The fact that Mosby charged the officers — in stark contrast to cases across the country in which officers were cleared of wrongdoing without a trial — only fueled the public's interest.

Officer Caesar R. Goodson Jr., the driver of the police van in which prosecutors say Gray was injured, has been charged with second-degree depraved-heart murder. Sgt. Alicia D. White, Lt. Brian W. Rice and Officer William G. Porter are charged with manslaughter.

Officers Edward M. Nero and Garrett E. Miller, who were involved in Gray's arrest, face lesser charges, including second-degree assault.

All have pleaded not guilty.

Defense attorneys for the officers did not respond to requests for comment for this article.

Mosby's office repeated a stance it has maintained for weeks, that it intends to try the case in the courts — and not through the media.

Williams is barred from publicly commenting on active cases.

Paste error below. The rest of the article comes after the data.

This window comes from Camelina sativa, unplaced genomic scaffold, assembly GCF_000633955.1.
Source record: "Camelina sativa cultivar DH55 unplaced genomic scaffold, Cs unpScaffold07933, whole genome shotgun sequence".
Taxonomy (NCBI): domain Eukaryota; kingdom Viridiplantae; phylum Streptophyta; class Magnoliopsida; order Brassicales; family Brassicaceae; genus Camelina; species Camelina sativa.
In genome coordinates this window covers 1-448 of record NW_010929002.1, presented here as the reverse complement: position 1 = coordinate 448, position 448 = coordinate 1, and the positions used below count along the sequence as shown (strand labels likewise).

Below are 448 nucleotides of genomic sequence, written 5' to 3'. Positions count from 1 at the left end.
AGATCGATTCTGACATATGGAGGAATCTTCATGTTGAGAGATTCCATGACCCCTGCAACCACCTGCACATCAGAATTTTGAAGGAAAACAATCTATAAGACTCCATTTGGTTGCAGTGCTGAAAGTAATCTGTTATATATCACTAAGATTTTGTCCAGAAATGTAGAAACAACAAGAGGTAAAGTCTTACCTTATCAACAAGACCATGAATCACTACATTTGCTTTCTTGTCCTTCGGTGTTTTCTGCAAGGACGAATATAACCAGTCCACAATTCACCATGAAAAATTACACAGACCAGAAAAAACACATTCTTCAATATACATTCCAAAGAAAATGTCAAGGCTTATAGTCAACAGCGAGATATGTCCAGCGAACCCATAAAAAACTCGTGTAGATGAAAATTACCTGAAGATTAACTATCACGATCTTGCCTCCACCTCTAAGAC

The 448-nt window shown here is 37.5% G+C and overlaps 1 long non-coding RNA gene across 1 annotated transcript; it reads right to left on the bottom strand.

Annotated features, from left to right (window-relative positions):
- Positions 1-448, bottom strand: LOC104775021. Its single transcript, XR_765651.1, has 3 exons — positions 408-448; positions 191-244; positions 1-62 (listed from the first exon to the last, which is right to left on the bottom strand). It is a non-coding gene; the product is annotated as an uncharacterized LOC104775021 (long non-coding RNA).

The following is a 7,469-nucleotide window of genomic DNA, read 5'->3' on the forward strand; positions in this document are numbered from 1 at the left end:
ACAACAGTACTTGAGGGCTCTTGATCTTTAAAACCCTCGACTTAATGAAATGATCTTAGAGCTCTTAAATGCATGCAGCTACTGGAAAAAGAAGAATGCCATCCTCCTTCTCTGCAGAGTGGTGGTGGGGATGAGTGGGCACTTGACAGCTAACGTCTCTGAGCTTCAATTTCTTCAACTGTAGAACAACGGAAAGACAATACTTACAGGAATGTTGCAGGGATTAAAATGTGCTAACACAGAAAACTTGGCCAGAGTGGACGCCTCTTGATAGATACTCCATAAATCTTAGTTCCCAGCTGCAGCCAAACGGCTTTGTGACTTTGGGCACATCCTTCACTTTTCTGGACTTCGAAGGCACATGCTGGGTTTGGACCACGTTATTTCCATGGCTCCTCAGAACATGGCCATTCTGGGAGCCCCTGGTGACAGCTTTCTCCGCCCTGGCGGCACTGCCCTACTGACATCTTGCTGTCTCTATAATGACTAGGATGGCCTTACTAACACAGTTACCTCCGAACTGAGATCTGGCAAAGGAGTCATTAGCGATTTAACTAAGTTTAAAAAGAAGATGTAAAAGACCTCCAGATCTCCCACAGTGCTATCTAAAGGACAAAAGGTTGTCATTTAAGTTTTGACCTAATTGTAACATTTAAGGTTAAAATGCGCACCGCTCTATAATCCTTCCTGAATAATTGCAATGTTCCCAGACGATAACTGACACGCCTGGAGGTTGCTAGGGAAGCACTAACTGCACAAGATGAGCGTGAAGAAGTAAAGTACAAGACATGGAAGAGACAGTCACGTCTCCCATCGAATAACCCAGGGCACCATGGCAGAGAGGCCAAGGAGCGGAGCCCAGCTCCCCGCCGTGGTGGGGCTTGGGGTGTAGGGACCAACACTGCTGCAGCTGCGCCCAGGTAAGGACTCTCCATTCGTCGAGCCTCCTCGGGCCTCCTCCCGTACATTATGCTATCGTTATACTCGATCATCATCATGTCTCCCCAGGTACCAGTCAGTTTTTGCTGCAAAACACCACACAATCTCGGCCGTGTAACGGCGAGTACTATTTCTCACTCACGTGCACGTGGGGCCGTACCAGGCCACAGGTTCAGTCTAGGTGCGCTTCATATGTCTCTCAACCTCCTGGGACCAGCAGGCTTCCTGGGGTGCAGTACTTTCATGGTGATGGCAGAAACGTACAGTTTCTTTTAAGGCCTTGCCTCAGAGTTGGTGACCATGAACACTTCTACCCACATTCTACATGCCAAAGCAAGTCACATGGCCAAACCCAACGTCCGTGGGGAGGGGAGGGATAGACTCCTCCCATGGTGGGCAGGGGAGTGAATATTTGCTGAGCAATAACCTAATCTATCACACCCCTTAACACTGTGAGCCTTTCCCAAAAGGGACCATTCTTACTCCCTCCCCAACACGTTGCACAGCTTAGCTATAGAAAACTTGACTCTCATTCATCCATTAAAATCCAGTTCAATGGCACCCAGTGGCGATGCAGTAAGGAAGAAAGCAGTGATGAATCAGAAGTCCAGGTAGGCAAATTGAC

In a flurry of motions in recent weeks, attorneys on both sides have repeatedly referred to widespread publicity and media coverage. Mosby's office has noted that a Google search for Freddie Gray yielded more than 60 million hits.


Those headlines are not only the subject of court motions, but in some cases included in the motions, along with readers' comments posted online. In one filing, prosecutors noted how the publicity is being used to support multiple arguments in court.

"While the Defendants have attached to their Motion an appendix of various press excerpts … to demonstrate their claim that the public is poisoned against them," prosecutors wrote in the filing last month, "the State has likewise collected the attached appendix of examples of publicity showing just the opposite — factual reporting and even publicity attacking the State and expressing skepticism about the validity of the charges against the officers."

Williams must sort out those arguments when deciding whether the case should be moved out of Baltimore, whether evidence should be subject to a protective order and whether Mosby should be allowed to try the case.

"The biggest issue in this case is whether or not it's going to be moved to the Eastern Shore or Cumberland," said Joseph E. diGenova, former U.S. attorney for the District of Columbia, who has been following the case in part because of its massive public profile.

David Jaros, a University of Baltimore law professor, agreed publicity concerns figure most prominently in arguments over the possible venue change.